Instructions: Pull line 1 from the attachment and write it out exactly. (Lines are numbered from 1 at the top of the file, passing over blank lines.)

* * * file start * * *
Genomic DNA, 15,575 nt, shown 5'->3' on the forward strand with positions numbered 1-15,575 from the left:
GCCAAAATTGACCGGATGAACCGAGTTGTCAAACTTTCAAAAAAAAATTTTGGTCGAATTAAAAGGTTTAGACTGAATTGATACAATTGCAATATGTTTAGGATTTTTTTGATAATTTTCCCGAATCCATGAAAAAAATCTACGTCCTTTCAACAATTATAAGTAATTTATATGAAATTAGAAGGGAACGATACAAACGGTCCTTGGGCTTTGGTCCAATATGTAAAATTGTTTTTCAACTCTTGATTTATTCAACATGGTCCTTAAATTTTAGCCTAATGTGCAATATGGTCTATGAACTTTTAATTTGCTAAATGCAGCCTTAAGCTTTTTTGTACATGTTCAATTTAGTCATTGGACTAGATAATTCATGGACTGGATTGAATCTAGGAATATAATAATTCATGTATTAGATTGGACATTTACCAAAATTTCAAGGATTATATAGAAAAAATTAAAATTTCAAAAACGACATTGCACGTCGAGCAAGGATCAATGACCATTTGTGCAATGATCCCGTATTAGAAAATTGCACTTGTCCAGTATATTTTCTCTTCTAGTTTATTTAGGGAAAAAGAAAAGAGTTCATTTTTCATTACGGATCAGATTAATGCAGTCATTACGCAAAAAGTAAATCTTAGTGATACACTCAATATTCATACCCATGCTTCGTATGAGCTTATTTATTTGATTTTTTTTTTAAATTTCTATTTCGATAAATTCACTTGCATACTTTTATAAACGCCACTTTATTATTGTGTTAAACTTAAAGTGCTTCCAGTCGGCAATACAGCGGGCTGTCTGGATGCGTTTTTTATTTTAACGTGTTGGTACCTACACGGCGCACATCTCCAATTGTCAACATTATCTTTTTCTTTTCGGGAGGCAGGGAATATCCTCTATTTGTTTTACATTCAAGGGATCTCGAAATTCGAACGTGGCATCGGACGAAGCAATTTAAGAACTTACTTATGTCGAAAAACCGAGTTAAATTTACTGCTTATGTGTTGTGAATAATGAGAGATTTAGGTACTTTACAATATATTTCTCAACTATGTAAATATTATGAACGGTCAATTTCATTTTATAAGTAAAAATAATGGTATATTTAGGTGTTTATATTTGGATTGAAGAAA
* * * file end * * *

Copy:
Genomic DNA, 15,575 nt, shown 5'->3' on the forward strand with positions numbered 1-15,575 from the left: